Marcia, Marcia, Marcia — Old trees

Living where we do, in the East Hill neighborhood of York, shade is abundant. Shade is abundant because there are so are trees; really big, older trees.

We love our trees, although this year the wind has taken its toll and given several of them a natural trim. We love that it is several degrees cooler on our patio because of them. We love the calming sound of the leaves rustling and at this time of the year we love the entertainment our trees provide.

You see, our old trees come alive in the spring. They leaf out, drop lots of little green fuzzy things and whatnot … and they become home to an amazing assortment of wildlife, mostly of the feathered variety.

Yep, we have old trees and young birds.

First thing, the Wood Ducks return. Mom and Pop Wood Duck roost in the giant locust tree above our patio picnic table. It’s easy to tell when they are around … if you have ever scared up a duck you know the flappy sound of their wings. The parents hang nearby waiting for the littles to peek out a hole in the tree and jump-plop down to the ground. It’s nice the woodpeckers have created such a great apartment complex for our wild friends. Wood Ducks are interesting; many times they lay eggs in the nests of other birds, relying on foster parents to raise up their young. It’s not until they jump-plop that the parents take responsibility for their kids. And talk about darling — those fluffy guys and gals are a beautiful lemony shade of yellow with black accents, especially around their eyes.

Right now we have taken a baby Blue Jay under our wing, so to speak. I would say our new little friend is perhaps one-third grown with a few feathers. The parents are feeding the youngster who hop-flies around the deck and patio in the relative safety our fence provides.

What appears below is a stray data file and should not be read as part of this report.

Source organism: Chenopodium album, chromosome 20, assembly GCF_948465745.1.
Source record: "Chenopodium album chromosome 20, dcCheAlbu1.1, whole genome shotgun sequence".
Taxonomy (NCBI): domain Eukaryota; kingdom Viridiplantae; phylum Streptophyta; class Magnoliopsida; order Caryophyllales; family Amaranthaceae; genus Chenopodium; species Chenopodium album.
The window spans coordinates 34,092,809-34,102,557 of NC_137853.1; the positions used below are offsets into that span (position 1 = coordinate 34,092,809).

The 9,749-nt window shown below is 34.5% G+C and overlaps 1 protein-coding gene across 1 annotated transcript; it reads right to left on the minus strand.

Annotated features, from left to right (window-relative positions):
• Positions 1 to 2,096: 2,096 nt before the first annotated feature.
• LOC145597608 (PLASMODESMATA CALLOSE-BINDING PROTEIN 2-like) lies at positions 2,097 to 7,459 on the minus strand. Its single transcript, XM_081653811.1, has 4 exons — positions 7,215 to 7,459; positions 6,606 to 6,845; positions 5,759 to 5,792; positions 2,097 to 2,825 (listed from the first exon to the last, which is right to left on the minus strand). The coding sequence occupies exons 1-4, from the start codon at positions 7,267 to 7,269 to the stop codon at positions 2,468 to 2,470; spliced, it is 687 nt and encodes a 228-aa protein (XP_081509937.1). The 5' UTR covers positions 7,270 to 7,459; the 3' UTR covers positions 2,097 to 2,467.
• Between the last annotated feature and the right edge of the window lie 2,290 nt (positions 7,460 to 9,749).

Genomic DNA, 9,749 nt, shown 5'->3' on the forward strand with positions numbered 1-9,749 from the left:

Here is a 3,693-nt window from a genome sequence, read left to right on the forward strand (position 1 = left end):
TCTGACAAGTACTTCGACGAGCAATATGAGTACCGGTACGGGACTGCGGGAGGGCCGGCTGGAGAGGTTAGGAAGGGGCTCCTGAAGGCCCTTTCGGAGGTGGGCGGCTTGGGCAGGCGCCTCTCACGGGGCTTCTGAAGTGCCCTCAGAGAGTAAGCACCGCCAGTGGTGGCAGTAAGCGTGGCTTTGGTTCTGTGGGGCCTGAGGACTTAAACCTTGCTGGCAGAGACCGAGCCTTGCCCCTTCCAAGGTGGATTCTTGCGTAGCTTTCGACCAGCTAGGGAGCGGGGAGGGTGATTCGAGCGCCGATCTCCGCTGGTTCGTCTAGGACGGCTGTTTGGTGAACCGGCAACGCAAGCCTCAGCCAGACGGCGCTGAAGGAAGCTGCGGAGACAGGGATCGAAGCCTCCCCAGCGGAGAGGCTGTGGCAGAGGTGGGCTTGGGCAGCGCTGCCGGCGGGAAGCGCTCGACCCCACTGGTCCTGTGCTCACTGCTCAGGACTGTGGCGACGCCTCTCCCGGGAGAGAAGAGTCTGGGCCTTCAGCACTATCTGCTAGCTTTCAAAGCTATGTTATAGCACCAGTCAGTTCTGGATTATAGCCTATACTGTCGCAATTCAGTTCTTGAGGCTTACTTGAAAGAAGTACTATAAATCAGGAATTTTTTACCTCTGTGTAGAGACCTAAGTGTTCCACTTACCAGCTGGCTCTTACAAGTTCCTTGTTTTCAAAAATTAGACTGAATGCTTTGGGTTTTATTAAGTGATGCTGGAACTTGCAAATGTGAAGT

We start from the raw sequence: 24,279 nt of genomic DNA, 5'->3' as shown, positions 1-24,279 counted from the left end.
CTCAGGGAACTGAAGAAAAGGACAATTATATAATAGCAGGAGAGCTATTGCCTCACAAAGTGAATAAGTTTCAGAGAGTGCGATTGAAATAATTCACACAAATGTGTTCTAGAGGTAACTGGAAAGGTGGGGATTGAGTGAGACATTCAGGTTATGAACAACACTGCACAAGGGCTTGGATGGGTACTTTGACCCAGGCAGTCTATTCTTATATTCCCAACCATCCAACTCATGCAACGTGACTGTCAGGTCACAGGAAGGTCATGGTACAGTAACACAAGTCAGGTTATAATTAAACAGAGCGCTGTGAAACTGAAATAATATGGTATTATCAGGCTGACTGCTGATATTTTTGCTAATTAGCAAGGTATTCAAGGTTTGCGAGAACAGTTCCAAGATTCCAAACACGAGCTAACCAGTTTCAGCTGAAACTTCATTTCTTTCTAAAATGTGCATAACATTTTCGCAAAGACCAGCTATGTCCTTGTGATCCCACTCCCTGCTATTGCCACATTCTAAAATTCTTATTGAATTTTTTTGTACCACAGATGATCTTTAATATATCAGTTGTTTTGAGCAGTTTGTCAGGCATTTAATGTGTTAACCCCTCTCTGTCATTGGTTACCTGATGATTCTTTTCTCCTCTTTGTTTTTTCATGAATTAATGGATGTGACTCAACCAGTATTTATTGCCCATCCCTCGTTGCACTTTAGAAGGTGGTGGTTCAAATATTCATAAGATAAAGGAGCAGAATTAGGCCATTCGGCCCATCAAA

I love when baby Robins plump up and literally fill the nest. Their chubby Robin bodies remind me a bit of myself as they outgrow their surroundings.

Our Cardinal couple is busy as well, feeding on the ground and taking turns on their nest in bushes next door. The squirrels, Squeaky and Chippy, can be found raiding the bird feeder (it’s just a square baking pan nailed to our fence post). We don’t worry about squirrels, we like having them around, as they are raking through the seeds, scattering them for others to enjoy.

We’ve found young squirrels over the years to be a bit unruly. Seems moms and dads have a difficult time getting the kids to mind once they can climb. I’ve even seen a parent carry its youngster back to the family tree. And there was the time one fell out of the tree, bounced off the umbrella over the picnic table before landing in the nearby Boxwood Bush. Jay and I were sitting outside when that happened.

And bunnies … well those babies grow up so fast that before long the kids are off to college. Once in a while we have a raccoon peeking at us from the other side of our fence, or from the “V” of the Hackberry Tree.

We live in the center of town and it is like Teddy Roosevelt said, ““The beauty and charm of the wilderness are his for the asking, for the edges of the wilderness lie close beside the beaten roads of the present travel.”

I love our little wilderness. I love our old trees — the living and the long-dead parts of them. The new branches and the scarred elder branches. Each serving its purpose — feeding and housing, shading and calming. The old and the young.

 

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